Carter Conducts Conference of College Newspaper Editors (Vol. 44, Issue 10)
In a meeting with college newspaper editors and news directors, including a representative from The Commentator, in Washington, D. C. on March 3, President Carter made some major policy statements on issues ranging from the stalled SALT II talks to the possibility of reelection in 1980. Set up as a typical news conference in the plush interior of the Old Executive Mansion, Pres. Carter fielded questions for over 40 minutes. More often than not, he used the questions as points of departure on larger issues. For example, when asked about the possibility of the Soviet Union deploying cruise missiles in Cuba as a direct threat to United States’ sovereignty, President Carter launched into a discussion of the merits of the treaty and the progress being made by his negotiators. “We are now down to about twelve highly technical issues, three or four of which ave quite significant in their nature and will be difficult.” What was significant and naturally picked up at the time by all major wire services was his statement on the necessity for a private meeting with Mr. Brezhnev before any final agreement was reached.
The questions were generally to the point and reflected current issues and trends. For example, the Marston affair was carefully discussed. Mr. Carter stated, “There is nothing about the Marston matter at all that causes any regret to me except the extraordinary publicity that has been brought to it.” He then went on to discuss his merit selection plan, while decrying eight years of Republican administration which appointed not a single Democrat to a United States Attorney's position. Inflation, and the means of combatting it, formed the nucleus of the next question and answer unit. Paul McCracken, former Presidential Economic Advisor has alleged that the Carter Administration has no clearcut policy for fighting inflation. The President attempted to defend his position, discussing his performance but actually hedging on a direct answer. He spoke about how unemployment is down from 81% to 6.8% while inflation has dropped from 10.0% to 4.0%. He neglected to mention external factors aiding the successful attack on these two national ills nor was he able to discuss an in-depth plan for the fighting of inflation. When pushed for specifics, he added, “to put our people back to work, to limit government expenditures as a percentage of total GNP and total income of the people of our country and to hold down inflation ave very tightly knit and coherent government policy on economies.”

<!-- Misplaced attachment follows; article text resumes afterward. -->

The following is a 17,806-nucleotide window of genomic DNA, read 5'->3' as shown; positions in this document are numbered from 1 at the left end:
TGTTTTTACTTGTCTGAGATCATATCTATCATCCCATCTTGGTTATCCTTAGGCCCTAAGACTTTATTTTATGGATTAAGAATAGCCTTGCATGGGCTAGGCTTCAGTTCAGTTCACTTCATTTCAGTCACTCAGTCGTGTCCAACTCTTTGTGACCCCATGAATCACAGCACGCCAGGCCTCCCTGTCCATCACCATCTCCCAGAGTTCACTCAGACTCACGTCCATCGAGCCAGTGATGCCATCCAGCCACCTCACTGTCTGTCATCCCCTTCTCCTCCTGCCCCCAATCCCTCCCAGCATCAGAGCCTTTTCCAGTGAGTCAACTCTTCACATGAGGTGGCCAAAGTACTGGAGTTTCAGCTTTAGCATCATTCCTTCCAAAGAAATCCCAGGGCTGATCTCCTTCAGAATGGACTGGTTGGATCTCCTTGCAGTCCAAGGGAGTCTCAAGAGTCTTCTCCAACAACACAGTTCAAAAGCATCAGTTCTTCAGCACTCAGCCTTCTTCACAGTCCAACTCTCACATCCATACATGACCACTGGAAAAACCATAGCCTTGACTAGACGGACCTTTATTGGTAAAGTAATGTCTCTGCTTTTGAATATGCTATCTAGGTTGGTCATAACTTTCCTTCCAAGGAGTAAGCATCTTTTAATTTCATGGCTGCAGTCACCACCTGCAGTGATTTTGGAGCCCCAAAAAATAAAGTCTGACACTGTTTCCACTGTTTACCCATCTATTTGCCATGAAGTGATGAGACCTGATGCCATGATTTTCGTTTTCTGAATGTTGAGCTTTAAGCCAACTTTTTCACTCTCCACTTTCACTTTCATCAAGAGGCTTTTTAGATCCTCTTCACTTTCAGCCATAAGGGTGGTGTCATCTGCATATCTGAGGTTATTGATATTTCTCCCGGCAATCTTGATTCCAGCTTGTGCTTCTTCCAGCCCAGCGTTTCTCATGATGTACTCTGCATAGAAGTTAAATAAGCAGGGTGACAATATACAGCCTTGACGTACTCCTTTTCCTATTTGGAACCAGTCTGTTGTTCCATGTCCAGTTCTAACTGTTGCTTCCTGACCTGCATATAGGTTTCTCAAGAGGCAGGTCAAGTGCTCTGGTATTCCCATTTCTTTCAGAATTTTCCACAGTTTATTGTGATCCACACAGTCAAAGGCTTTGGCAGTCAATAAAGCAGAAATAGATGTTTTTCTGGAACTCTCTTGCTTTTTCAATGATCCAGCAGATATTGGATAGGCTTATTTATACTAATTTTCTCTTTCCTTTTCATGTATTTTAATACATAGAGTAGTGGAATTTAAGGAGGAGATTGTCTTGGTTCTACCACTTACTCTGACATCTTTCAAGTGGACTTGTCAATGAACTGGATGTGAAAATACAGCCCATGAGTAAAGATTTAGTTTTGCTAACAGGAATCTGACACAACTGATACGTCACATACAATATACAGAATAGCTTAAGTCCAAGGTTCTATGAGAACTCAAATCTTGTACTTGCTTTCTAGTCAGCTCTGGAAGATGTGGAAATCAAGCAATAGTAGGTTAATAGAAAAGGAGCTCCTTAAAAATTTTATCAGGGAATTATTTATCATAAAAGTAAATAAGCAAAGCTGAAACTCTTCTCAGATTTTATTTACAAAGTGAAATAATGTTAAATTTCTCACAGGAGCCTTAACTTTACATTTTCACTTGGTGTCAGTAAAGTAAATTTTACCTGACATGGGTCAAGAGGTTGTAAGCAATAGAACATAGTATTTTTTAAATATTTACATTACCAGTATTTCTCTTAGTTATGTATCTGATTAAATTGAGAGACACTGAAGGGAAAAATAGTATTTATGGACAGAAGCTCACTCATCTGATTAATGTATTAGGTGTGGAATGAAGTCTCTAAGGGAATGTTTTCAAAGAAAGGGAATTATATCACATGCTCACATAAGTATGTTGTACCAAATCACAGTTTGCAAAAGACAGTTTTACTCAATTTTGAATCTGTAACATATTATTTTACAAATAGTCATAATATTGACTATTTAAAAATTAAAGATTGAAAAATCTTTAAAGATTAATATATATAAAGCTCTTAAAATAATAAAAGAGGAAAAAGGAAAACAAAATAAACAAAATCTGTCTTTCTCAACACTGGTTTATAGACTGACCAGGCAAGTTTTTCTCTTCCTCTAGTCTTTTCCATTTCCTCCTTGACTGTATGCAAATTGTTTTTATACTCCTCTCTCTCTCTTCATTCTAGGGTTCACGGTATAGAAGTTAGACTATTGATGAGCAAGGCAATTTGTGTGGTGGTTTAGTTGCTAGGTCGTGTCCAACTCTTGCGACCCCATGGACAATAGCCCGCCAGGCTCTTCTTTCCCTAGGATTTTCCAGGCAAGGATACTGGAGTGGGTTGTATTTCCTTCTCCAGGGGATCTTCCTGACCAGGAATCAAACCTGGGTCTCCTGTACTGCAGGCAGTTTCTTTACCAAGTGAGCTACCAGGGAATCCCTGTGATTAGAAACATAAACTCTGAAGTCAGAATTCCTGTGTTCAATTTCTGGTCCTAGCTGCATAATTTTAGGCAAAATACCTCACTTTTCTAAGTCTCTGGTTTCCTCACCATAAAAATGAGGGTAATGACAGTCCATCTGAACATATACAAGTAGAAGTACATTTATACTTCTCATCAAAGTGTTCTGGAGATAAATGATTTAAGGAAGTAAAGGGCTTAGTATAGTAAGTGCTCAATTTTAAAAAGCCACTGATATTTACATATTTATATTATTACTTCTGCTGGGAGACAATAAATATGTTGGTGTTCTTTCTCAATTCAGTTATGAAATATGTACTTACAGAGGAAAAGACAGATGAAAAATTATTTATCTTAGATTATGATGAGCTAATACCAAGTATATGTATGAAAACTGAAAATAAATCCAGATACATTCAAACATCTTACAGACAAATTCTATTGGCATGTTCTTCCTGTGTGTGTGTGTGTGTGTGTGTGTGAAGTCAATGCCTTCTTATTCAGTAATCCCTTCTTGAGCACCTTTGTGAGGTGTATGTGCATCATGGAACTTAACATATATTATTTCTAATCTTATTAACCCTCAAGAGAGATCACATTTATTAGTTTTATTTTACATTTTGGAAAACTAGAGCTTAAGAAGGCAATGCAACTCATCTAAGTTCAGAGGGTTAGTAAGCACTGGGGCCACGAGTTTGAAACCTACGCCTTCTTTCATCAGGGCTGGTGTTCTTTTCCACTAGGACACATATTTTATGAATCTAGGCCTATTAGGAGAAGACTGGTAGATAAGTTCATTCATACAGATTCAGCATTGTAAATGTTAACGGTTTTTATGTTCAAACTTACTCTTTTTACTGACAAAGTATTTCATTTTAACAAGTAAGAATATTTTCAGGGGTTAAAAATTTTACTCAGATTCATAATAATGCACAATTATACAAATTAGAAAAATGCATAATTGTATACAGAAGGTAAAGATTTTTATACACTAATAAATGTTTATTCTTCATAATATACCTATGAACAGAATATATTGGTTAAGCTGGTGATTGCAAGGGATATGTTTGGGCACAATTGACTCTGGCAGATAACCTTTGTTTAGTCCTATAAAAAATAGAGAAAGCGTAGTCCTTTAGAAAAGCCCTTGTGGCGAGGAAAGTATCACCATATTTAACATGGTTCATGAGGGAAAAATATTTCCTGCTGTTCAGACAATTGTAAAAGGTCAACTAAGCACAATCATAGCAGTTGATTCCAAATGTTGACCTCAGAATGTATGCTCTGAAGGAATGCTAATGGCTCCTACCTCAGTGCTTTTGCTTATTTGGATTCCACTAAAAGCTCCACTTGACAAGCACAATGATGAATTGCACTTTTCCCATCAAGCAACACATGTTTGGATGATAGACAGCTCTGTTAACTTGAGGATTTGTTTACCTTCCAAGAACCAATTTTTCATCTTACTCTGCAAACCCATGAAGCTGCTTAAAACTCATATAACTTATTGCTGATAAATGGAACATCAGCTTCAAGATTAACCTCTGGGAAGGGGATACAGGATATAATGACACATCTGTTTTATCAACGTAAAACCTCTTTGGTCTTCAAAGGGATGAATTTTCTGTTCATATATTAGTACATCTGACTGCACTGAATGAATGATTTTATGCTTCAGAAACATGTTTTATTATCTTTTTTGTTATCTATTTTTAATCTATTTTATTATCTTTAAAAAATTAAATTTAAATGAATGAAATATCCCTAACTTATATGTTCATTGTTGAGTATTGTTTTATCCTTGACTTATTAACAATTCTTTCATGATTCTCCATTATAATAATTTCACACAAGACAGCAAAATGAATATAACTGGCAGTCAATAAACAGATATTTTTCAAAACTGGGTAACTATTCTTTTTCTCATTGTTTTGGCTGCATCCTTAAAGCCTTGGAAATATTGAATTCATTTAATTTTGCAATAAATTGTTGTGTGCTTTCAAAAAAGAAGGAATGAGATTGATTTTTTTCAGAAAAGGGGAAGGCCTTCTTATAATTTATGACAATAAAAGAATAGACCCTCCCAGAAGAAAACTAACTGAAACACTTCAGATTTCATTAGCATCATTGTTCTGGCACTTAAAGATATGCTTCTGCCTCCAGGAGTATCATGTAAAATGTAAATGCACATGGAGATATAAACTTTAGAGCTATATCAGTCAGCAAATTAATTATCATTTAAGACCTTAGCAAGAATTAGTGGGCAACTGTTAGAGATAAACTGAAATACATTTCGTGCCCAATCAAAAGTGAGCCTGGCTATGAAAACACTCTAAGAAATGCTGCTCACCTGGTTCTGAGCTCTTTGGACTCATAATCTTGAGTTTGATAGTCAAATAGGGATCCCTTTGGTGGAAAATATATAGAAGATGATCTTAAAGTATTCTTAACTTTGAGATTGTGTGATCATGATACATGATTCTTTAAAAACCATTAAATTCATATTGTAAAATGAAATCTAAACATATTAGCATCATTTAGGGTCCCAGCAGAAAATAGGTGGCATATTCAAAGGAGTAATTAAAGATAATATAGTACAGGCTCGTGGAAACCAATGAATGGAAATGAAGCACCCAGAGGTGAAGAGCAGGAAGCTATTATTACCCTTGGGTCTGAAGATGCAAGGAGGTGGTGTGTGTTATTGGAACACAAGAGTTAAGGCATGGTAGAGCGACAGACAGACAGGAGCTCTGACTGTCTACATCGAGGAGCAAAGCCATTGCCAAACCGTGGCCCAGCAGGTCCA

Mr. Carter was then asked about apparently contradictory stances on women’s rights and abortion. “Can one oppose governmental funding for abortions and at the same time support ratifications of the Equal Rights Amendments?” he was asked. Mr. Carter noted that he has never supported abortion as a valid extension of contraceptive procedures. “I don’t think that abortion should be encouraged under any circumstance and I think a good education program, the making available of contraceptive devices to those who believe in their use and encouragement of the facility with which unwanted children can be adopted are much better alternatives. Finally, and perhaps as most fitting conclusion, the President was asked about his chances for reelection in 1980; would he be a one term president? Mr. Carter noted that since Eisenhower, no president has served two terms, “because of either tragedy or reluctance to run or because of defeat in the campaign.” He then pointed out that in the public opinion polls, his personal rating is still around 75%, although approval of the job his administration is doing is only around 50%. “I have mixed emotions about it. My personal rating is high; the performance of my administration caused me concern in the polls. But it is because of some of the difficulties of the issues we have tackled and the lack of cooperation of people who don’t see things the same way I do.”
Concluding the press conference, Mr. Carter then launched into a ten minute “pep” talk about American values, his own rise from rags to riches and the importance of democracy as a driving force in the world. “You have an advantage and a certain flexibility of thought and analysis and perspective and a lack of heavy responsibility on your shoulders that constrains your independence of thought. That. won't always be the case. In a few years you will be employed in a major corporation or have your own business assignment or he teaching school. And when that time comes, your freedom of expression and freedom of action and freedom of analysis will be severely restricted. And I really hope that you won't relinquish your right and even responsibility for independent analysis and deep inquisitiveness and expressions of concern and open expressions of criticism when public officials don’t reach the standards that you have set for our country. This is important to me.”